The Raddest Fall Hair-Color Trends From L.A.'s Top Stylists

Photo: Courtesy of Ramirez | Tran.
We might be in the midst of a (frighteningly) long-lasting heat wave here in Los Angeles, but that doesn't mean fall isn't going to happen. So it's finally time to cut off those sun-damaged ends and prep your hair for an autumn color refresh. (Yes, it's better to get a haircut before coloring, so your stylist can be strategic with the dimension.)

To learn about the latest and greatest in color, we sought out Southern California's most in-demand colorists for guidance. What did we learn? Nothing dark happening here. Instead, they're creating bright, look-at-me hues; warm, cleverly placed highlights that mimic a summer spent on vacation; and bronde in every variation under the sun.

In case you're unfamiliar, bronde is the term describing the natural-looking tones that fall somewhere between blonde and brown. When done right, bronde complements nearly every skin tone and requires very minimal upkeep.

Not in L.A.? Don't fret — they've broken down exactly what to ask for and what kind of maintenance to expect — plus, tips and tricks to care for your color between appointments. Important: It's always good to bring in photos! Bookmark this page on your phone, so it's handy when your color appointment rolls around.

Ahead, all the inspiration you need for the ultimate fall color overhaul.
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Photo: Courtesy of Andy Lecompte Salon.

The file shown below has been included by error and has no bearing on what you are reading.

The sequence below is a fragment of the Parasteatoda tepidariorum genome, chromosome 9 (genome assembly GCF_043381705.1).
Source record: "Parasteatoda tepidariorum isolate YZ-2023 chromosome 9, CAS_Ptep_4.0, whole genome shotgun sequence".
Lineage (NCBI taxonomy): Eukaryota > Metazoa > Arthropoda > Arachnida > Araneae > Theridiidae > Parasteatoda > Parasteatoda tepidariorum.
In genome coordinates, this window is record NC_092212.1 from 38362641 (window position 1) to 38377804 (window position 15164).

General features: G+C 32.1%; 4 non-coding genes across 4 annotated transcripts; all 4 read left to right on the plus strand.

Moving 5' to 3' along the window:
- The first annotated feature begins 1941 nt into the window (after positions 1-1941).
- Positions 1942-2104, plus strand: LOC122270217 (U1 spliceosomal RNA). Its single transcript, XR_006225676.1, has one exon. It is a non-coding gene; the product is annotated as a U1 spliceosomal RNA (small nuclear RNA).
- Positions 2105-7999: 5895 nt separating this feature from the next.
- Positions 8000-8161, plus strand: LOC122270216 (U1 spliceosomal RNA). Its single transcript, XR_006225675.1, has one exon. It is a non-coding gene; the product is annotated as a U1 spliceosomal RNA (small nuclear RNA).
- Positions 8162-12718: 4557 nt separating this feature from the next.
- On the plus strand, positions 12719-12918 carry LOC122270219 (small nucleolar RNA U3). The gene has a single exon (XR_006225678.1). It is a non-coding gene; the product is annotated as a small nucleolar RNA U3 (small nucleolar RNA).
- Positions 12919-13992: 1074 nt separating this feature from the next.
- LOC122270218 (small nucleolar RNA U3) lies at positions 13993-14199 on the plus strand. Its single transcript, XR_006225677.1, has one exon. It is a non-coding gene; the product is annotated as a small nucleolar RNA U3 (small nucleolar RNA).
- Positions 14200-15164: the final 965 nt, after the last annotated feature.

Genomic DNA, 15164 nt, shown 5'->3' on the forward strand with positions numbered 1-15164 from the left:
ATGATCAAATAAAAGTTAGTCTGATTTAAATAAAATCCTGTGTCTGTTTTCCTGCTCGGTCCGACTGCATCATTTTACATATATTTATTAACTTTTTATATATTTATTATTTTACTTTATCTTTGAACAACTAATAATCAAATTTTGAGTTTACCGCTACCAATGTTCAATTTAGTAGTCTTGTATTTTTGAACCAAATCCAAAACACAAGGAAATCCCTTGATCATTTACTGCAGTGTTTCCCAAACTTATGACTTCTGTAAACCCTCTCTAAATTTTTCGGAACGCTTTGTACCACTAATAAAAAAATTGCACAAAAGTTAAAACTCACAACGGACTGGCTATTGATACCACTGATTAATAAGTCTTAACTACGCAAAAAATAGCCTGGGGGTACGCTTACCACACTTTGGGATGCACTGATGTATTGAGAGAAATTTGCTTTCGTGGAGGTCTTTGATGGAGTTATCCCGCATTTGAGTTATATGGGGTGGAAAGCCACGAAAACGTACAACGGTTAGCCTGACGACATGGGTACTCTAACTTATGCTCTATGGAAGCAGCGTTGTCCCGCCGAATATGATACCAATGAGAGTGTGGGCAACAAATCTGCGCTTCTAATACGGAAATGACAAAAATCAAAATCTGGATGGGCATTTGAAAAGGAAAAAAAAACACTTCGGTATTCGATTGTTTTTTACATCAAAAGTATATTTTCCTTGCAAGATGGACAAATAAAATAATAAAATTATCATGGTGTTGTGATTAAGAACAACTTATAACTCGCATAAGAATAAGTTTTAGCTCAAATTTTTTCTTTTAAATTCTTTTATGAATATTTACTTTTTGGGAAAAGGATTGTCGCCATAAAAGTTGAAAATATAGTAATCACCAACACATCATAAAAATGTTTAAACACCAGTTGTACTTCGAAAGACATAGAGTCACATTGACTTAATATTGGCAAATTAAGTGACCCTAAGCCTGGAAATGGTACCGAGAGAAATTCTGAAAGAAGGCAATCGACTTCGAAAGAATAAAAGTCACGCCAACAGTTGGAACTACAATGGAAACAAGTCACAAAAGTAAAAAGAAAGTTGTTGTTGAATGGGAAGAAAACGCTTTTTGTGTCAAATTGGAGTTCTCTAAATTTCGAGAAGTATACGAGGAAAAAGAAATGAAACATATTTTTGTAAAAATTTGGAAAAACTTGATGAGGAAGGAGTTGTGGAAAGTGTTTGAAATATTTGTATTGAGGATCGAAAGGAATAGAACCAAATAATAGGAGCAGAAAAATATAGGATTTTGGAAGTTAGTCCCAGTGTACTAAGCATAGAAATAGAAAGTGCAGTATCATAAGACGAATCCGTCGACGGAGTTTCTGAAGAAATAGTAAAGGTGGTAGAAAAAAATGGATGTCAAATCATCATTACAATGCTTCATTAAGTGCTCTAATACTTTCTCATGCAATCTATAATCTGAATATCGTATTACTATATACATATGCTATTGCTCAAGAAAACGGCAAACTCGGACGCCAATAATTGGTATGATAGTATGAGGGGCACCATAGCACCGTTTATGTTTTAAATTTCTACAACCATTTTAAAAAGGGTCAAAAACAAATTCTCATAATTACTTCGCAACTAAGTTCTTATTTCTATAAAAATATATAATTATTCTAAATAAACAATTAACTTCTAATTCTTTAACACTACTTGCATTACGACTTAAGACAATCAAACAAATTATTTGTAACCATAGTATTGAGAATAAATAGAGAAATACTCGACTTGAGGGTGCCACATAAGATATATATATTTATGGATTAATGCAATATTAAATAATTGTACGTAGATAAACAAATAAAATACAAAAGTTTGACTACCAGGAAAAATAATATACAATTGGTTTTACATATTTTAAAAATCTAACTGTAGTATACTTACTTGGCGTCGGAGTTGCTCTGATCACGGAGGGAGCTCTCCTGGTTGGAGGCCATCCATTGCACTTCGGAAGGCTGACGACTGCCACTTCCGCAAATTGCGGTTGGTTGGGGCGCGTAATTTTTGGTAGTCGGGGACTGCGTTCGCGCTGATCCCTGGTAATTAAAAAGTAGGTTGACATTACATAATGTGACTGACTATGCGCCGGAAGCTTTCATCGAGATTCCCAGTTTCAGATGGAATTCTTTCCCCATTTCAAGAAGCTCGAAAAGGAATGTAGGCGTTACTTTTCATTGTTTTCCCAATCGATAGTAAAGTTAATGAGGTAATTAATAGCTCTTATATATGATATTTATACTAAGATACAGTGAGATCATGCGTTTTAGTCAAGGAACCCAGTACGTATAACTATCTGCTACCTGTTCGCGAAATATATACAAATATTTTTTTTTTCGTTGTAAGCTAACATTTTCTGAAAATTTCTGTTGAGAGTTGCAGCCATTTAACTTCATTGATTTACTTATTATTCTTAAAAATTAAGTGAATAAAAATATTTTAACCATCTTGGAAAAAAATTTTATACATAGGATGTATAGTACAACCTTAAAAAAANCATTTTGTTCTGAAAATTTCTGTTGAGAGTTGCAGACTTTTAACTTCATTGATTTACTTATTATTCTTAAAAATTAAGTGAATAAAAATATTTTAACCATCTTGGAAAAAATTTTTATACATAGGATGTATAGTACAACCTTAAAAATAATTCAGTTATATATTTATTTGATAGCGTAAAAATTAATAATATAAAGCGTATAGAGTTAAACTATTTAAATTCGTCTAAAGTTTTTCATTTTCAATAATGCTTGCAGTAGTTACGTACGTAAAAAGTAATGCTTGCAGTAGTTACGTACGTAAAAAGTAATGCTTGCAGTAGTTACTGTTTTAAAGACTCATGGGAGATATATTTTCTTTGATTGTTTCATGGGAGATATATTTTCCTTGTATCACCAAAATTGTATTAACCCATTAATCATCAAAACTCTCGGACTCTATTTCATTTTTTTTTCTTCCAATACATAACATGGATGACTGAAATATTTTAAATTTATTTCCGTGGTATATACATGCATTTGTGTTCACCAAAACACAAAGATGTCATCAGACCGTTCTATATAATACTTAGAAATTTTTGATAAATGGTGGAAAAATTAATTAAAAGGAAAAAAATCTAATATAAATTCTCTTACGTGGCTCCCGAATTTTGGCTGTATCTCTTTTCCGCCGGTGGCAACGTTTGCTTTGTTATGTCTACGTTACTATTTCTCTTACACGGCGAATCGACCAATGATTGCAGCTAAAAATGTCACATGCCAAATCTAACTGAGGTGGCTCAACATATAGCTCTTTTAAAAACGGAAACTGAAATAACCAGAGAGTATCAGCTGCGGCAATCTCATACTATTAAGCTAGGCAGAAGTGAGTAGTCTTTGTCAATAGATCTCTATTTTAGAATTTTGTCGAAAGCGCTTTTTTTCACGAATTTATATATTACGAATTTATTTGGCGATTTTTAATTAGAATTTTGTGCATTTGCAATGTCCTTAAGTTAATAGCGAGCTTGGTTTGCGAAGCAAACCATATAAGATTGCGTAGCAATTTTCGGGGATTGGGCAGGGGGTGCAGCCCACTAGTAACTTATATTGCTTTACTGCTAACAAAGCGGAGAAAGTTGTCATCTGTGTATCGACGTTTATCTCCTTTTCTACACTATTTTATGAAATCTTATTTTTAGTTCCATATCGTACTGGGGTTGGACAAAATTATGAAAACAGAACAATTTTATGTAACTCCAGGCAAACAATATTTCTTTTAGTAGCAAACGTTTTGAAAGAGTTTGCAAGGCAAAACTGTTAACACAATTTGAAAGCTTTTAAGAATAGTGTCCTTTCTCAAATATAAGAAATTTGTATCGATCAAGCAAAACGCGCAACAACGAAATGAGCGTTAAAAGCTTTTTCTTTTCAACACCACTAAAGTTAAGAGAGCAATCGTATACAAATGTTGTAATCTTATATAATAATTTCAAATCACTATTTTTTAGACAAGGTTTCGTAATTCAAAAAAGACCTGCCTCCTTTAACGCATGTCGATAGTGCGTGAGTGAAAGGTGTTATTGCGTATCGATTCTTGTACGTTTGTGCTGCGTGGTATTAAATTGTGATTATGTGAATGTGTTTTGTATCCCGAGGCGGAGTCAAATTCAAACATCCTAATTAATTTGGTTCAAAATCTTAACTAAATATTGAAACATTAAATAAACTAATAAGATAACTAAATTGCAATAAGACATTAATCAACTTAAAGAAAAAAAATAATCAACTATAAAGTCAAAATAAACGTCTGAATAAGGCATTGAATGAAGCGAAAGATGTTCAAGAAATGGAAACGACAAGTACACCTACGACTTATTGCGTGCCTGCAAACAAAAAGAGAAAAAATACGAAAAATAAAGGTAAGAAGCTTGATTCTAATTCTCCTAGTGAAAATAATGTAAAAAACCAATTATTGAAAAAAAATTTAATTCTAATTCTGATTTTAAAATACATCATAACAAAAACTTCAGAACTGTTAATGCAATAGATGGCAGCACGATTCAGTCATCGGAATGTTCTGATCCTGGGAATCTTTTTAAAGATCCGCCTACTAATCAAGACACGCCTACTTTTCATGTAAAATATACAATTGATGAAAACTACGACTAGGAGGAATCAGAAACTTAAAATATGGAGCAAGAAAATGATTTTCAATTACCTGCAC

Stylist: Christopher Pierce
Salon: Andy Lecompte Salon

What to ask for: Single-process, intense copper

Dying for a vibrant jolt of color for fall? Look no further. "This is an intense copper, but it's on the sunny side," says Pierce. "If you're fair, ask for an intense copper in the blonde family; [otherwise] ask for a copper in the brown family, and make sure to specify that you want movement and dimension!" He also suggests sticking to a single process, which gives a more polished result.

Upkeep: About every six weeks, Pierce says. Those in the blonde family can keep their color bright for longer with Davines copper conditioner, while those in the brown family should opt for a red tone.
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Photo: Courtesy of Ramirez | Tran.
Stylist: Johnny Ramirez
Salon: Ramirez | Tran

What to ask for: Ultra-natural, bronde highlights

"Bronde has become quite popular this year so there are many examples of the look, and most colorists know how to achieve it," says Ramirez of this flattering shade. The best part? It's great for blondes for fall, because it lets them play with a darker color without the shock of a chocolate brown.

Upkeep: Up to five months if you don't have grays, five to seven weeks if you do.
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Photo: Courtesy of Capella Salon.
Stylist: Shai Amiel
Salon: Capella Salon

What to ask for: Warm-blonde balayage

Want to go lighter for fall? This option's perfect for you. "Her hair tells the story of having a great summer vacation," Amiel says. "Ask your colorist for a warm-blonde color on random pieces throughout your hair." Amiel notes that the contrast is very important, so he hand-paints his highlights to achieve the effect.